Hydrastis canadensis

 

Hydrastis canadensis

Synonyms

No documentation

Vernacular Name

Yellow Root, Goldenseal, Yellow Puccoon, Orange Root, Indian Dye.

Description

Hydrastis canadensis is easily identified by its knotted, yellow root system.  It has a hairy, blueish-red stem that turns yellow just below the ground.  It has hairy, double toothed leaves and produces a single small flower in the summer. The fruit is the size of a small berry and contains numerous seeds.

Origin / Habitat

H. canadensis is a plant that grows wild in parts of the United States but has recently become endangered. It can be found in growing in the Blue Ridge Mountains.  It thrives in damp woods and meadows.(1) It was initially used by Native Americans and gained popularity with the eclectic medical movement from the 1850's to the 1940's. It has been used for GI disturbances, as an anti-infective, to stimulate bile flow and as eyewash.

Chemical Constituents

Alkaloids, including hydrastine, berberine, canadine, and berberastine. (2)

Plant Part Used

Root (4)

Traditional Use

H. canadensis was an important herb in many eastern Native American tribes, the most documented being the Cherokee and Iroquois tribes.  The Cherokee tribe had many uses for H. canadensis including promoting circulation, treating ulcers, and an anti-inflammatory.  It was also used topically for wounds.(3),(4) The plant was made into a lotion to treat topical ailments and eye conditions. The Cherokee tribe combined H. canadensis with bear fat and applied it to the skin to repel insects.(5)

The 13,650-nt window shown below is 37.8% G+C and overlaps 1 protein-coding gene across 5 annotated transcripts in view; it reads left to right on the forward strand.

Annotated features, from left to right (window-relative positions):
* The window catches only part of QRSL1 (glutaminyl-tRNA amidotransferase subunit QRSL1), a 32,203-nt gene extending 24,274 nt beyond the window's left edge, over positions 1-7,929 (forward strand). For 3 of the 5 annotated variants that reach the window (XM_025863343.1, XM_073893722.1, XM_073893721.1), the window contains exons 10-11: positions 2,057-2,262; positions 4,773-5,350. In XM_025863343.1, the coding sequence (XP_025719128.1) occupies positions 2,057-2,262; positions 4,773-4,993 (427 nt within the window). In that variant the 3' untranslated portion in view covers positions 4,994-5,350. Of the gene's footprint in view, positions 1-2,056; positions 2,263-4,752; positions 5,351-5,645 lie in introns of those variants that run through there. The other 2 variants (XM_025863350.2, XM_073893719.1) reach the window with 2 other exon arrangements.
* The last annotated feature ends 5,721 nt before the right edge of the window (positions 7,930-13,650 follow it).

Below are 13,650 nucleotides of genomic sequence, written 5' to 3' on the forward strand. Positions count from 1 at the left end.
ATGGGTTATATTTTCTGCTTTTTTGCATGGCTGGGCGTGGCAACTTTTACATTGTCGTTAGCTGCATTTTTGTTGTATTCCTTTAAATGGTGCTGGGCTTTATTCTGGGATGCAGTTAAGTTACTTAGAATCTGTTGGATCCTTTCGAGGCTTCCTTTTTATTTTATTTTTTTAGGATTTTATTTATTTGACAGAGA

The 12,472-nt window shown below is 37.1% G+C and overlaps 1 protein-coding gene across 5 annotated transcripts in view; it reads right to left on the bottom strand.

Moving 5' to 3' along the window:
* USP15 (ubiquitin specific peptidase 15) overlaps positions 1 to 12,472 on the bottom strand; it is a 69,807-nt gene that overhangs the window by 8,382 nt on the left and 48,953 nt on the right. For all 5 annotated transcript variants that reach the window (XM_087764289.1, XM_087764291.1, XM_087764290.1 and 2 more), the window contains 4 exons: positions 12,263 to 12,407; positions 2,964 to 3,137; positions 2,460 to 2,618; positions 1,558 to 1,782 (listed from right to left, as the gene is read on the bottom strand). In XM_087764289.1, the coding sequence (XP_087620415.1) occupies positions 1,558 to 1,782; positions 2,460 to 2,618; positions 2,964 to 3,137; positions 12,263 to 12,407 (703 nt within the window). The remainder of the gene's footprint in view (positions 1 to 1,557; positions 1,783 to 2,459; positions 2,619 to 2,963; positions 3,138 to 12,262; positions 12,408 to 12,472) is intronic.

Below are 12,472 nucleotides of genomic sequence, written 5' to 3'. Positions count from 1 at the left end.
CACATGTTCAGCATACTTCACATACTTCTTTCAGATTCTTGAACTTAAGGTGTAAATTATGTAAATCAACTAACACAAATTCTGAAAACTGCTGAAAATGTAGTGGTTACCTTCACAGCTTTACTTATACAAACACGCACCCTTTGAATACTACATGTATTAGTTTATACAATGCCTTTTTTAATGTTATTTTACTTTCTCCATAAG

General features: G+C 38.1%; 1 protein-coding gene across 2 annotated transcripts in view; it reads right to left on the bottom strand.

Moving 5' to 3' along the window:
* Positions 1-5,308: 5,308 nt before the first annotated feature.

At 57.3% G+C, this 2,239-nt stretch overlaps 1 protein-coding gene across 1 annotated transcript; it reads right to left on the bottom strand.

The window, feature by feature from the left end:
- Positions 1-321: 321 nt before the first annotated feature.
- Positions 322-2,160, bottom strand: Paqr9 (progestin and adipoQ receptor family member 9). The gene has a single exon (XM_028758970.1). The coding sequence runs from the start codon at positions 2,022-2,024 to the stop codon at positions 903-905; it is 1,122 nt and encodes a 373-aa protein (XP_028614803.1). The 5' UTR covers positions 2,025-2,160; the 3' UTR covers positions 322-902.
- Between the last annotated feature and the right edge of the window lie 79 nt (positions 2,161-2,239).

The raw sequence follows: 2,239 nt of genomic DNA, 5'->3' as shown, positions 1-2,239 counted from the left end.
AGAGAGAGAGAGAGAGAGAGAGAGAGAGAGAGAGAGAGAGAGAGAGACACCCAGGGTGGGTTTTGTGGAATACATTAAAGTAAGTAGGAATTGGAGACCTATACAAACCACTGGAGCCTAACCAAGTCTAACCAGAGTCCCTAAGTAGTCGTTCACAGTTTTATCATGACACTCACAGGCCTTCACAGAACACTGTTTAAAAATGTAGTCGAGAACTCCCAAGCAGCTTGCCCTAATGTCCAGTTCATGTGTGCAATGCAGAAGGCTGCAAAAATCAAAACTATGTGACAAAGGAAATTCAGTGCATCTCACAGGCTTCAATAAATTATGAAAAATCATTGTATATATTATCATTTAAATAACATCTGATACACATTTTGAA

The Iroquois drank the herb as a tea infusion to treat fevers and pneumonia.(5) H. canadensis and whiskey infusion was taken to invigorate a run down system and heart ailments. Root infusions were also utilized for tuberculosis, earaches, sour stomach and liver and gall bladder illnesses.(4)

Dosage

Dosages vary too greatly by tribe and application for a common dosage to be identified.

Pharmacology

Pre-clinical

The alkaloids in H. canadensis have an astringent activity, which contributes to their anti-inflammatory activity on mucous membranes.(6) Hydrastine has been reported to have anti-tussive, antiperistaltic, and some blood pressure lowering effects.(7) Berberine has been used in upper respiratory infections and inflammation of the mucous membranes. Berberine stimulates the production of bile,(8) as well as having an associated antibiotic effect on a broad array of pathogens.(9) Berberine is claimed to increase blood flow to the spleen, which could have positive benefits for immune function. Berberine has been reported to possess anti-pyretic effects in rats.(10),(11) H. canadensis has been studied in infectious diarrhea and other GI infections,(12) as well as against such organisms as Shigella dysenteriae, Salmonella paratyphi, Giardia lamblia, and Entamoeba histolytica.(9) It is believed that H. canadensis may actually reduce the adhesive ability of streptococci to host tissues.(13)

Recent literature has reported that berberine may decrease the responsiveness of certain cancer cell lines to the chemotherapeutic drug paclitaxel.(14) Pretreatment of cells with berberine prior to paclitaxel blocked the paclitaxel-induced cell cycle responses and morphological changes. These results together suggest that berberine may modulate the expression and function of pgp-170 that leads to reduced response to paclitaxel in digestive track cancer cells.